Number two, your happiness cannot depend on how your kids ultimately turn out. They're not responsible for that. For someone to turn out a certain way and that is how I get to be happy and satisfied with myself and not feel myself a failure or a loser?

If this rings a bell for you as a parent then it's time to take a deep breath. If you're working to get your kids into college and extracurriculars and a career path, so you can be happy, then that's not a relationship. That's a science project. That's something completely different.

Jena Curtis on the Role of Honesty in Accepting Your Teen as They Are

Jena followed Vanessa's advice with a reflection on how she used honesty to generate more acceptance with her teen son:

The parents work is to realize not only are your children not broken, but parents are the ones contributing to any conflict that exists. And that is the part that parents really have control of.
When Vanessa talked about accepting your child for who they are. She brought us to this really beautiful, transcendent place, but from a really pragmatic perspective. Like all of the beautiful transcendence stuff is true. And as your child gets older, you will have less and less ability to actually control their behavior.
What you are able to control as your child approaches adulthood is your relationship with them, how you communicate honestly with them, and how honest they are with you.
So my 15-year-old kid who dropped out of high school because he had major depressive disorder, recovered from that, and was 17 when all of the cannabis legalization was happening in our state.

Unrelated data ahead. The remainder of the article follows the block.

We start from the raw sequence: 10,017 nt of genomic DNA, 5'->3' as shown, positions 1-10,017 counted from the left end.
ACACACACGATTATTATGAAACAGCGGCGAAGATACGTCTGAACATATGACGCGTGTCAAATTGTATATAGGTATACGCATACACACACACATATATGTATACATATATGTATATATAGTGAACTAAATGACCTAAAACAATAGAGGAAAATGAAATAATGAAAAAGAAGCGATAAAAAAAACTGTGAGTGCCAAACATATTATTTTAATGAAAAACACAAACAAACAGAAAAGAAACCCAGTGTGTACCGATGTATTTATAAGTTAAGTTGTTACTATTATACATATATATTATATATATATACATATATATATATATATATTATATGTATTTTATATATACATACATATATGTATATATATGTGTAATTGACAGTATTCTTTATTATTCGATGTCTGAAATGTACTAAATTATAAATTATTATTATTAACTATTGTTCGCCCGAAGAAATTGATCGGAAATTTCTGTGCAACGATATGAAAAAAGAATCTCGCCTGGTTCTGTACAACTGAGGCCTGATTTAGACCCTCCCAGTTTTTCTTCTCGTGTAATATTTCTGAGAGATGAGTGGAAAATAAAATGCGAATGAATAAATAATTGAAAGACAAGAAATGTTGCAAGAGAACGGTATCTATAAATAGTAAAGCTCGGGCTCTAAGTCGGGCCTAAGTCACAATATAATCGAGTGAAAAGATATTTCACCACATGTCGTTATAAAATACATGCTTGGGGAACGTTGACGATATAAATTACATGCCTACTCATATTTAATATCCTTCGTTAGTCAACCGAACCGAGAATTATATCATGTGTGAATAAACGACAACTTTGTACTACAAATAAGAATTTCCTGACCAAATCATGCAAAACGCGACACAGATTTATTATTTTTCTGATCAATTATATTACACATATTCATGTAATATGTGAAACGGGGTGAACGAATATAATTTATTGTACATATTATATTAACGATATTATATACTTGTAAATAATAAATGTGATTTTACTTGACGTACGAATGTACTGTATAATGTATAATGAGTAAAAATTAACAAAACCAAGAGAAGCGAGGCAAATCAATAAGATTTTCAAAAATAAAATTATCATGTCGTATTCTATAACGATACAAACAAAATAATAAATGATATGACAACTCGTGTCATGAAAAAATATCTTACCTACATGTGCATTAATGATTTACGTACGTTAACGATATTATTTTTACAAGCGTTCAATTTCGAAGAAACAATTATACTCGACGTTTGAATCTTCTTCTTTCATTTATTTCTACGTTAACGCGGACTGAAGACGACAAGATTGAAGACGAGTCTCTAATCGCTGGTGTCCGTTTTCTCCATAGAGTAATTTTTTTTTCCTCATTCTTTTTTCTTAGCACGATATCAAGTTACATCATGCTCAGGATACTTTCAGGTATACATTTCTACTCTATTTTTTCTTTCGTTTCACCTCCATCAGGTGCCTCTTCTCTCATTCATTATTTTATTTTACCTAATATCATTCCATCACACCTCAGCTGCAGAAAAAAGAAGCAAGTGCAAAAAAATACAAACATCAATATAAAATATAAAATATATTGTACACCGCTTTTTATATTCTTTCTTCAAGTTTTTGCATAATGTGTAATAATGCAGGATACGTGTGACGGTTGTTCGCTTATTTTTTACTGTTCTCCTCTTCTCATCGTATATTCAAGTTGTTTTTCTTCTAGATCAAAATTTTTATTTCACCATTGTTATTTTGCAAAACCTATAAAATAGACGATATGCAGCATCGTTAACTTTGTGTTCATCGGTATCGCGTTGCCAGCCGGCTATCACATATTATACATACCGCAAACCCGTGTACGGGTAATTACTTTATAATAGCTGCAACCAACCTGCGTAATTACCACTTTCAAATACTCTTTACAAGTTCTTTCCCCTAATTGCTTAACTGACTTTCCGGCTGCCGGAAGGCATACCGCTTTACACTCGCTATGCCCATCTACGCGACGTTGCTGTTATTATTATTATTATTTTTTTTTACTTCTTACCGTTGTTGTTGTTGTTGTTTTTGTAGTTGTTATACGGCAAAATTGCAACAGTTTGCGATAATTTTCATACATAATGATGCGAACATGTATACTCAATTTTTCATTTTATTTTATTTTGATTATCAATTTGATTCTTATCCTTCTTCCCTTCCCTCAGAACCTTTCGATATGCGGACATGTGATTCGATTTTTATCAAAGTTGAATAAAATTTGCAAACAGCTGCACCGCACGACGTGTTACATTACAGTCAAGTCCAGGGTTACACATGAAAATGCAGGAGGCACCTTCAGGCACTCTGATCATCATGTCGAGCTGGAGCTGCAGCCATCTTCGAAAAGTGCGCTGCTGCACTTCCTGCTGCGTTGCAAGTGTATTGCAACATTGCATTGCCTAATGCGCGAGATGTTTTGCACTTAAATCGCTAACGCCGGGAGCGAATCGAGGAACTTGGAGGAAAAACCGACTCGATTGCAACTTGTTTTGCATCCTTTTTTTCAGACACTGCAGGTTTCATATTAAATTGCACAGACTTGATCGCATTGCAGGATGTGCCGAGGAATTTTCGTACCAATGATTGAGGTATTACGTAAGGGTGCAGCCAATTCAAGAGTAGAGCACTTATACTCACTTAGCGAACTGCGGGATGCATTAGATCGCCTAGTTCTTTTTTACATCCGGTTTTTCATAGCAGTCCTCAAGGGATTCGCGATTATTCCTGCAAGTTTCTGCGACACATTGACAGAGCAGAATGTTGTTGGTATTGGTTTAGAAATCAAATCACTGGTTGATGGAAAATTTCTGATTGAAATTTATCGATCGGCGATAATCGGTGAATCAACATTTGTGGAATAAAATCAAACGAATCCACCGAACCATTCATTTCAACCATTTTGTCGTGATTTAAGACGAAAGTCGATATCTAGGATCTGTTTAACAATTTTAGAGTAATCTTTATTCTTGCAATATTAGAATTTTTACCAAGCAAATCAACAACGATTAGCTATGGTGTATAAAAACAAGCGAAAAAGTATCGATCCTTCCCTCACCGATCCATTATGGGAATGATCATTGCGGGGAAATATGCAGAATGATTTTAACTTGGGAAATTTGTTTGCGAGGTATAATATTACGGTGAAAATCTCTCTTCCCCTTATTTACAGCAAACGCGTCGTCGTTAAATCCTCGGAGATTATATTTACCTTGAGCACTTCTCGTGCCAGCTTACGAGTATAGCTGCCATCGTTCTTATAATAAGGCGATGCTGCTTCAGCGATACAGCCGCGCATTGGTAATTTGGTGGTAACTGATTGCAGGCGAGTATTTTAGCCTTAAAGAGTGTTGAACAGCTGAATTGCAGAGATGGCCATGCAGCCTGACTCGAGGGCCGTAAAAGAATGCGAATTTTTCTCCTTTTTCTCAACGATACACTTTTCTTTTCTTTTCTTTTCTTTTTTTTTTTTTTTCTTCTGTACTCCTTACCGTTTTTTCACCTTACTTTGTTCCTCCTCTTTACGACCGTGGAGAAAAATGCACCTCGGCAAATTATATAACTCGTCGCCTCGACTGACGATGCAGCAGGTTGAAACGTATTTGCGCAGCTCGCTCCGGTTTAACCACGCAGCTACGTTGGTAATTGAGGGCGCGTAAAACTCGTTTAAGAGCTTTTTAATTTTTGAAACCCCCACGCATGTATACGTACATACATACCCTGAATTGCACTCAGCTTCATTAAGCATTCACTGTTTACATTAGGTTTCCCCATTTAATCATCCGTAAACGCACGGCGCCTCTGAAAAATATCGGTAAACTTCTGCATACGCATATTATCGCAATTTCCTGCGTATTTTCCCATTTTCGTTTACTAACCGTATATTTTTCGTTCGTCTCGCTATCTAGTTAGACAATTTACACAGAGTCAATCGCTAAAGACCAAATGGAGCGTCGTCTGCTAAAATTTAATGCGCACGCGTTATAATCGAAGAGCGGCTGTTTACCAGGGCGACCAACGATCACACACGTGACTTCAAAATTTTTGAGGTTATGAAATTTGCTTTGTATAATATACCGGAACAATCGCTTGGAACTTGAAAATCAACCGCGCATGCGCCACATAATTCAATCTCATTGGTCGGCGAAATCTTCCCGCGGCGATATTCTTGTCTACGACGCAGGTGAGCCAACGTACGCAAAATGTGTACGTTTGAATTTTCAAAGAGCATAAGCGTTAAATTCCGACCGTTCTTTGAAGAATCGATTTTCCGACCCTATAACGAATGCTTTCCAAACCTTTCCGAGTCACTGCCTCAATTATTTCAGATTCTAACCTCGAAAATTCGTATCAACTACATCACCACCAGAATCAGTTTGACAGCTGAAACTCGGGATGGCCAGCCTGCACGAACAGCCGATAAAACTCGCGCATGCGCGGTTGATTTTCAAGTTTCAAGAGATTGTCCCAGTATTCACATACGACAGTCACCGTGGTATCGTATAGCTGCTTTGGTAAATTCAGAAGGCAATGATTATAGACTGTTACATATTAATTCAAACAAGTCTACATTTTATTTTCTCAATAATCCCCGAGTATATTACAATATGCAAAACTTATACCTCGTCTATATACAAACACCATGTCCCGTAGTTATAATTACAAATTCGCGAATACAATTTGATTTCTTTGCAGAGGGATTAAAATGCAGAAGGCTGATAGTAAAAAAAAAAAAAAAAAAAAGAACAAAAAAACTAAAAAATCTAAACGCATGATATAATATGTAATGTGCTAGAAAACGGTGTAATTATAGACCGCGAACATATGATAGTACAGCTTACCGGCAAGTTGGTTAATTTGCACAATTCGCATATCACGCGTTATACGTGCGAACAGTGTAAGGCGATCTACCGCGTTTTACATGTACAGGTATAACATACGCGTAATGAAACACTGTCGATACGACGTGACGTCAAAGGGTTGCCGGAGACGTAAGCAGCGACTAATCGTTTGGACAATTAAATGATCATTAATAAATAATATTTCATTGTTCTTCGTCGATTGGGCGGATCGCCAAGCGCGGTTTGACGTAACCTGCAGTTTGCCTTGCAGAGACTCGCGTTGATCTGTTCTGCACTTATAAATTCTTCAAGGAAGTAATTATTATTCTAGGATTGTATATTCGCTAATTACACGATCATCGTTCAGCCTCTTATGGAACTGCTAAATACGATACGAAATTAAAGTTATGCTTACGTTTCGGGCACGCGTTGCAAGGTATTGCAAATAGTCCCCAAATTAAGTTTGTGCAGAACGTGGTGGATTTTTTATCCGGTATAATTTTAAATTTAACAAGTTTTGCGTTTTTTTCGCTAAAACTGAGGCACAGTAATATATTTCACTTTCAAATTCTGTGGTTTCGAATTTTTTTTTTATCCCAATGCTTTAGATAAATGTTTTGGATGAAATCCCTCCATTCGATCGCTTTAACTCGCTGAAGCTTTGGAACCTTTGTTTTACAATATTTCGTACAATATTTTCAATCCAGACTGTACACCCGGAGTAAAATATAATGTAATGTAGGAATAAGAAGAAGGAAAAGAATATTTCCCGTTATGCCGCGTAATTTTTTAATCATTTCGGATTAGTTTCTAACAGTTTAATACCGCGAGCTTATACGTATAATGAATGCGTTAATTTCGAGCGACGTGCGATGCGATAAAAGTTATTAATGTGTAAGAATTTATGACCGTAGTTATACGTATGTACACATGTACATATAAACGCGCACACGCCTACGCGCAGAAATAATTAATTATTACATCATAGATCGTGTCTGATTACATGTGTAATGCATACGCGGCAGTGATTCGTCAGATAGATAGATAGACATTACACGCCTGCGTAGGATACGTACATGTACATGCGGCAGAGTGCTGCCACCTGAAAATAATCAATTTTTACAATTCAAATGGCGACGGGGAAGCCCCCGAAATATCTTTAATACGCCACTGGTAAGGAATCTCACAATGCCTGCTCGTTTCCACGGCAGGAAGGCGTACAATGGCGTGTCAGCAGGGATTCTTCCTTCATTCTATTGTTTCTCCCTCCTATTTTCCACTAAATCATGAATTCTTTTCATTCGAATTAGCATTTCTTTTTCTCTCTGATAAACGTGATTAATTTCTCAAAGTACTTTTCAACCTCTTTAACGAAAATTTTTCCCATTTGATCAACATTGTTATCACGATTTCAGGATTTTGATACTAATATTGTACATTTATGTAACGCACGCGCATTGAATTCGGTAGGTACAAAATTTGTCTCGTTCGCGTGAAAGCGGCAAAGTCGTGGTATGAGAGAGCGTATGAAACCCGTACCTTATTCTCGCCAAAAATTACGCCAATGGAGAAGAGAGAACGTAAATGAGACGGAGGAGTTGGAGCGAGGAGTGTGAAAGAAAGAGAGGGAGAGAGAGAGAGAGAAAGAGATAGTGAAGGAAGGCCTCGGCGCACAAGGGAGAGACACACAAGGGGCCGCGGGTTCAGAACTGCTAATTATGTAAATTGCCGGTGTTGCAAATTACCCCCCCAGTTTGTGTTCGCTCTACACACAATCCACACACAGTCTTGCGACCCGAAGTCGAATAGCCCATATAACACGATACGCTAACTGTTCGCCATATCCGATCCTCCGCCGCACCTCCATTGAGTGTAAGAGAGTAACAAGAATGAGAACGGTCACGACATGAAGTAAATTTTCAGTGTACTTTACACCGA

So I had this experience of my 17 year old coming to me and saying, I'm really curious to try marijuana. And me saying, again because we just had this fabulous opportunity to really learn how to talk and honestly connect with each other, I just said, "I think that's a terrible idea." I'm a health professor and this was a decade ago.

So the research was still emerging for adolescents and risks for a psychotic break. And I say this, and all I feel is like, "I just got you back. And anything that brings you risk really, really scares me." And he said, "Ok, I'll think about that and I'm still curious and I'll do some more reading. And we continued to have this series of conversations.
Right before he turned 18, he decided he was going to ignore my best advice and my wishes and try it and see what he thought. And so then we had a conversation about actually consuming cannabis. So, what would that look like and what could he do to make sure he was doing it in a safe place? And I got to say again, "This is not what I would vote for for you." And him saying, "Yup, yup, get that, thanks mom. I looked at that and this is my best judgment." And then he came back after he tried it and said, "Oh, you know, like for all we talked about it, all the buildup, I'm disappointed." And I’m like "Good!"